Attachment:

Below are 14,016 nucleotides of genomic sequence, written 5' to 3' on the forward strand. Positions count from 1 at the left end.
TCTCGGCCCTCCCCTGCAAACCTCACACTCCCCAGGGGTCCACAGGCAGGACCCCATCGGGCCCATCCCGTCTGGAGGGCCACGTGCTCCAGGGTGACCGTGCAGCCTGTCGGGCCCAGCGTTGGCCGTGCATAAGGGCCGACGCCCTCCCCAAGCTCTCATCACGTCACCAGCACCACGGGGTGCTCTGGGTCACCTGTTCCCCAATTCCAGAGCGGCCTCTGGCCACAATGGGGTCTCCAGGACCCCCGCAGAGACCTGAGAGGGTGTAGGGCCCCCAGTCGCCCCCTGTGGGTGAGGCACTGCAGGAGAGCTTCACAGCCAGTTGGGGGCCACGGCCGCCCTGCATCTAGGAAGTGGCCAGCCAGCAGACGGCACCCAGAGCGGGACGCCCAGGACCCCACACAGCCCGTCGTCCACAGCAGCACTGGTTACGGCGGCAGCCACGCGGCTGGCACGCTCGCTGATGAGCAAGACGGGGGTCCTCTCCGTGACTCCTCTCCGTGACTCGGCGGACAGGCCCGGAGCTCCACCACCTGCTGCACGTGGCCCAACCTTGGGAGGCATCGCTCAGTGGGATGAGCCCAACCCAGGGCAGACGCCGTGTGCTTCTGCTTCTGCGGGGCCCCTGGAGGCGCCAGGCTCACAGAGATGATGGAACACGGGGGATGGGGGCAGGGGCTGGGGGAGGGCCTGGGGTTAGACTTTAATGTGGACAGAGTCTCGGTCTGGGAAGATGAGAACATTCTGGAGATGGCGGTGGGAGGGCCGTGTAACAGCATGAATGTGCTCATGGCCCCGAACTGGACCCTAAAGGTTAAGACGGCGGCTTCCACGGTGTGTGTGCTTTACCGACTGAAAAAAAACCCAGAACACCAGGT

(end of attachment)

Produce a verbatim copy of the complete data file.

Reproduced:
Below are 14,016 nucleotides of genomic sequence, written 5' to 3' on the forward strand. Positions count from 1 at the left end.
TCTCGGCCCTCCCCTGCAAACCTCACACTCCCCAGGGGTCCACAGGCAGGACCCCATCGGGCCCATCCCGTCTGGAGGGCCACGTGCTCCAGGGTGACCGTGCAGCCTGTCGGGCCCAGCGTTGGCCGTGCATAAGGGCCGACGCCCTCCCCAAGCTCTCATCACGTCACCAGCACCACGGGGTGCTCTGGGTCACCTGTTCCCCAATTCCAGAGCGGCCTCTGGCCACAATGGGGTCTCCAGGACCCCCGCAGAGACCTGAGAGGGTGTAGGGCCCCCAGTCGCCCCCTGTGGGTGAGGCACTGCAGGAGAGCTTCACAGCCAGTTGGGGGCCACGGCCGCCCTGCATCTAGGAAGTGGCCAGCCAGCAGACGGCACCCAGAGCGGGACGCCCAGGACCCCACACAGCCCGTCGTCCACAGCAGCACTGGTTACGGCGGCAGCCACGCGGCTGGCACGCTCGCTGATGAGCAAGACGGGGGTCCTCTCCGTGACTCCTCTCCGTGACTCGGCGGACAGGCCCGGAGCTCCACCACCTGCTGCACGTGGCCCAACCTTGGGAGGCATCGCTCAGTGGGATGAGCCCAACCCAGGGCAGACGCCGTGTGCTTCTGCTTCTGCGGGGCCCCTGGAGGCGCCAGGCTCACAGAGATGATGGAACACGGGGGATGGGGGCAGGGGCTGGGGGAGGGCCTGGGGTTAGACTTTAATGTGGACAGAGTCTCGGTCTGGGAAGATGAGAACATTCTGGAGATGGCGGTGGGAGGGCCGTGTAACAGCATGAATGTGCTCATGGCCCCGAACTGGACCCTAAAGGTTAAGACGGCGGCTTCCACGGTGTGTGTGCTTTACCGACTGAAAAAAAACCCAGAACACCAGGT